By Dr Oliver Tearle (Loughborough University)
The character of Mollie, in George Orwell’s 1945 fable Animal Farm, may not be as familiar to many people as the pigs, Napoleon and Snowball, but she plays an important part in Orwell’s satire on the Russian Revolution (and the way its ideals were subsequently betrayed).
But who is Mollie in the novel, and what makes her role so significant to the book’s message?
Who is Mollie?
Mollie, the mare used to draw Mr Jones’s ‘trap’ or carriage, is one of the ‘horse characters’ in Animal Farm, along with Boxer and Clover. However, she is distinguished from both of those other characters. Boxer is a hard worker who slavishly devotes himself to the animal-led revolution (the ‘Rebellion’) and the doctrine of ‘Animalism’ (i.e., Communism).
Clover, who is a female horse or ‘mare’ like Mollie, is also devoted to the pigs’ doctrine of Animalism. Along with Boxer, Clover is its most enthusiastic supporter.
Mollie is not like them. She is vain and frivolous, a ‘foolish, pretty white mare’, as Orwell’s narrator describes her. She likes to show off the red ribbons she wears in her white mane, even when she is chastised for this.
Mollie is described as vain and not especially bright. When she first appears, she has a sugar cube in her mouth, and when Napoleon, Snowball, and Squealer outline their political ideology known as Animalism to her, which involves ridding the farm of Mr Jones and taking control of it themselves, her first question is to ask whether there will still be sugar on the farm.
She is also emotionally attached to her ribbons, and asks the pigs if she will still be able to wear them once Mr Jones has gone. In a famous quotation, Snowball asks her the rhetorical question, ‘Can you not understand that liberty is worth more than ribbons?’
When the animals take over the farm, Mollie is found in the bedroom of the farmhouse, admiring herself with Mrs Jones’s blue ribbons in the mirror. She is told off by the other animals for her ‘foolish’ behaviour.
She also has a habit of sleeping in late during the mornings and leaving work early, claiming some excuse or other (such as that she has a stone in her hoof). She is a shirker who tries to avoid working too hard – in contrast to Boxer, who works himself into the ground for the cause of ‘Animalism’.
Her vanity is further evidenced by the fact that, when the animals are learning to read, she shows no interest in any of the letters except for M, O, L, I, and E – the ones which feature in her own name. The narrator tells us, ‘She would form these very neatly out of pieces of twig, and would then decorate them with a flower or two and walk round them admiring them.’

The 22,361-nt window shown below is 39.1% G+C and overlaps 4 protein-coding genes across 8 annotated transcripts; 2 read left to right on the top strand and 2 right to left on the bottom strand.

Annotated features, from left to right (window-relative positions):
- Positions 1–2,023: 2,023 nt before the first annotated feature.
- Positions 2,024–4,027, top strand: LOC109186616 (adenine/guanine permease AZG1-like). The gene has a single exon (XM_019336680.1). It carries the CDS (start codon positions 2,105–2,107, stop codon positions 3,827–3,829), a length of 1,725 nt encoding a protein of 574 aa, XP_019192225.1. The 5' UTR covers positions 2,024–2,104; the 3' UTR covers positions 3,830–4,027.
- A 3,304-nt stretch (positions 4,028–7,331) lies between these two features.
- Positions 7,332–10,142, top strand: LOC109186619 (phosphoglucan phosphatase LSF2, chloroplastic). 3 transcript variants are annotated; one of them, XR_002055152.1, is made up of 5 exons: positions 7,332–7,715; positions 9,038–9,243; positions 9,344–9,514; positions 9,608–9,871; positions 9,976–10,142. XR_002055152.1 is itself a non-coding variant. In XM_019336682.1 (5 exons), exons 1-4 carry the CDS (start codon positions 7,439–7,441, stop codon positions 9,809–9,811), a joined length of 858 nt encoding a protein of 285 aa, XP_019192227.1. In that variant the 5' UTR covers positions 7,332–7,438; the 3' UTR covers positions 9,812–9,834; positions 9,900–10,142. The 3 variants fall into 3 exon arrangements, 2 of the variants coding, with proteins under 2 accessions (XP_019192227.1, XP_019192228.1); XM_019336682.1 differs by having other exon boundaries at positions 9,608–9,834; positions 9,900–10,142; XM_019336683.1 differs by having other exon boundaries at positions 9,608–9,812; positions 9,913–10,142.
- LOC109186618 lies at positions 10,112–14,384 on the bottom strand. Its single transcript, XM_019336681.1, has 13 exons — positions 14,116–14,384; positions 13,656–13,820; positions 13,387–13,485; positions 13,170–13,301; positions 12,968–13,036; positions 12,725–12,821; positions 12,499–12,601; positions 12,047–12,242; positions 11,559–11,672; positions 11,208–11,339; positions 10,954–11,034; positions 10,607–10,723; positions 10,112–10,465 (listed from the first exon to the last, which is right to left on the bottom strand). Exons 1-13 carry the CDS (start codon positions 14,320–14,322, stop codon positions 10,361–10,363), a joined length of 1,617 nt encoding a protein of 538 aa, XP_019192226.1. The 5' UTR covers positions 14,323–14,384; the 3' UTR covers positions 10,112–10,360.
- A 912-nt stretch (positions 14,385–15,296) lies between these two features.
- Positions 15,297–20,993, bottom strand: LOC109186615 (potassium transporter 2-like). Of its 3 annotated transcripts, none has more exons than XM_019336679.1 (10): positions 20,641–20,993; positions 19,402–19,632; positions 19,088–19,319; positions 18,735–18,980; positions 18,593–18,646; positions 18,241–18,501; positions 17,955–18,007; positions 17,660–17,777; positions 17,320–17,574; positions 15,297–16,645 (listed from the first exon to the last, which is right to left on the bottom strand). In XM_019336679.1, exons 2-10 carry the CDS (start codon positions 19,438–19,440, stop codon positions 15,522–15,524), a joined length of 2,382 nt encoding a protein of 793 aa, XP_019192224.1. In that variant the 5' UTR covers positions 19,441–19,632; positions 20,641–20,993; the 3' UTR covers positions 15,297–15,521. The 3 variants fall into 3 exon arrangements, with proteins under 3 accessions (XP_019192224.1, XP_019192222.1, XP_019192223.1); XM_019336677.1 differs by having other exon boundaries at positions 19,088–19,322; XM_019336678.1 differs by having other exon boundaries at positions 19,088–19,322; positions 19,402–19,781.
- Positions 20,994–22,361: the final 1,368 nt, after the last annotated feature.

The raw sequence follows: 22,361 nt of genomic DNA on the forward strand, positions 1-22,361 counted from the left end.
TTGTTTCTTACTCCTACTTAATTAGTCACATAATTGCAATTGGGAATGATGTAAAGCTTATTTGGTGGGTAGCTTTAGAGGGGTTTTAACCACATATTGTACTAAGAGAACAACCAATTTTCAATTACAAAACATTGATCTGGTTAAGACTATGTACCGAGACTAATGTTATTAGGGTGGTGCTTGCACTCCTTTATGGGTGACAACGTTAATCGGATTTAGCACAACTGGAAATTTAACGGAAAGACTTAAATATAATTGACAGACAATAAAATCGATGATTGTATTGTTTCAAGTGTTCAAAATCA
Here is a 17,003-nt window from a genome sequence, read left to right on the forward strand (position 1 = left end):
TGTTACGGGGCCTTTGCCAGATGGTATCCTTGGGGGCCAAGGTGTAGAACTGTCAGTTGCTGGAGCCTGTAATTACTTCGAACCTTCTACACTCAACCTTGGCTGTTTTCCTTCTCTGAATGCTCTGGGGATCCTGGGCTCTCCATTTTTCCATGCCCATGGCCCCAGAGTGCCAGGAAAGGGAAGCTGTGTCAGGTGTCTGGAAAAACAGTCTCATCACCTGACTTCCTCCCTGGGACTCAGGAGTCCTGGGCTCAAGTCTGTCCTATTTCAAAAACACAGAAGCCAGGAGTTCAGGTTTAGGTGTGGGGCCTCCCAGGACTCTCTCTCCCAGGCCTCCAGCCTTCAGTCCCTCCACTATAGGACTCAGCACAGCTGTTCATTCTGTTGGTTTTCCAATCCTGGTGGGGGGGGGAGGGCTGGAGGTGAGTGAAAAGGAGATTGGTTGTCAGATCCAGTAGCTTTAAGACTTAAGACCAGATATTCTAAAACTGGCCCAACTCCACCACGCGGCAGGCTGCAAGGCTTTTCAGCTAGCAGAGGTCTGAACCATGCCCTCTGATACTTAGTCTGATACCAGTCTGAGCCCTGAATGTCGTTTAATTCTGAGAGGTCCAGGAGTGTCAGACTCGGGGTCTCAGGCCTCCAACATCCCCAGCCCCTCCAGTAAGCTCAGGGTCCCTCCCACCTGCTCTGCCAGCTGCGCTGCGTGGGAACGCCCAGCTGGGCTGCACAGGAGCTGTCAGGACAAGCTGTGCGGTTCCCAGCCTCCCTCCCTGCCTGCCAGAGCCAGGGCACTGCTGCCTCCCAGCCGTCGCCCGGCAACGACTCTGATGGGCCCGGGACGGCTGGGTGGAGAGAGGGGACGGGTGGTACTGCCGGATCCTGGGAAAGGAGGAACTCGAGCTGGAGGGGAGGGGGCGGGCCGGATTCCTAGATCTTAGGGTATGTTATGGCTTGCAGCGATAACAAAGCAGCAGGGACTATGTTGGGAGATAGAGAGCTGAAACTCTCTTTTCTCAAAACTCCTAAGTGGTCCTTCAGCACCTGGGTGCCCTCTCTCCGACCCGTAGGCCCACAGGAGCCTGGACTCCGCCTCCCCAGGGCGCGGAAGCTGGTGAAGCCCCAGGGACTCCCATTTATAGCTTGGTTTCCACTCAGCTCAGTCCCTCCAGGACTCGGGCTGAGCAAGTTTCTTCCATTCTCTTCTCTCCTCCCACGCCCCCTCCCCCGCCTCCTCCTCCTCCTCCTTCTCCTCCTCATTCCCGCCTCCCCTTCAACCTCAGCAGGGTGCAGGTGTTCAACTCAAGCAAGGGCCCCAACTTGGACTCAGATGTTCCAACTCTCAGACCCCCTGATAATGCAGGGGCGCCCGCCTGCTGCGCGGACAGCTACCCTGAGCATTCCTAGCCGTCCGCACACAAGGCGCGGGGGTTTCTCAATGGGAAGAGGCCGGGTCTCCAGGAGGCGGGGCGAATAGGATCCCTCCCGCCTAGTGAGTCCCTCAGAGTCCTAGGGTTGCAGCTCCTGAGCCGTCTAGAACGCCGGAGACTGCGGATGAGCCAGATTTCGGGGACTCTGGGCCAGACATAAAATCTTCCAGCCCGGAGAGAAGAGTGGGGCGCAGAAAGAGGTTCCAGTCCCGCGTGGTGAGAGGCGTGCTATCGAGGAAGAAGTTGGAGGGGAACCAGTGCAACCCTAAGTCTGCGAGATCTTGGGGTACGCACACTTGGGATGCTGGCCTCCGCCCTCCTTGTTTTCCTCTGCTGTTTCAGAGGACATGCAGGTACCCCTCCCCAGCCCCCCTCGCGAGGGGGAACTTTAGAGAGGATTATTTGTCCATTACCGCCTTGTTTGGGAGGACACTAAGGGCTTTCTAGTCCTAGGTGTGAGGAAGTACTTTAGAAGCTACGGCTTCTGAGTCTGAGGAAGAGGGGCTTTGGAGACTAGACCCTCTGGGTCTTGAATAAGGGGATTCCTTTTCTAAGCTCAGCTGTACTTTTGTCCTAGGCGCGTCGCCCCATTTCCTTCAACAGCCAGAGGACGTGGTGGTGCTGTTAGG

During the Battle of the Cowshed, when Mr Jones and the other farmers ambush Animal Farm, Mollie flees at the first sound of gunfire, hiding in her stall in the stable, with her head buried in the hay. She is found after the battle by the other animals.
Shortly after this, Clover spots Mollie talking to one of the men from Mr Pilkington’s farm on the other side of the hedge, with the man stroking Mollie’s nose. When she confronts Mollie over this, Mollie denies it, but Clover finds sugar and ribbons concealed under Mollie’s pile of hay, and deduces that she has been accepting gifts from the man.
Three days after this, Mollie disappears from Animal Farm and is later seen on the other side of Willingdon, when some pigeons from Animal Farm spot her outside a pub. She seems happy at having defected from Animal Farm, and her name is never mentioned again.
What does Mollie represent?
Mollie is usually interpreted as a symbol for the Russian middle-classes living in the Soviet Union in the wake of the October Revolution of 1917. She represents the bourgeoisie who are reluctant to give up their nice things – their material possessions, their finery, and their luxuries – under the new Communist regime.
This is symbolised in Animal Farm by the fact that Mollie chooses to leave Animal Farm and live in the world of humans, where she will still be able to enjoy the things which she is reluctant to give up. In this respect, Mollie represents those middle-class Russians who fled the Soviet Union to live elsewhere, because they were not prepared to relinquish the comforts they had enjoyed prior to the Revolution.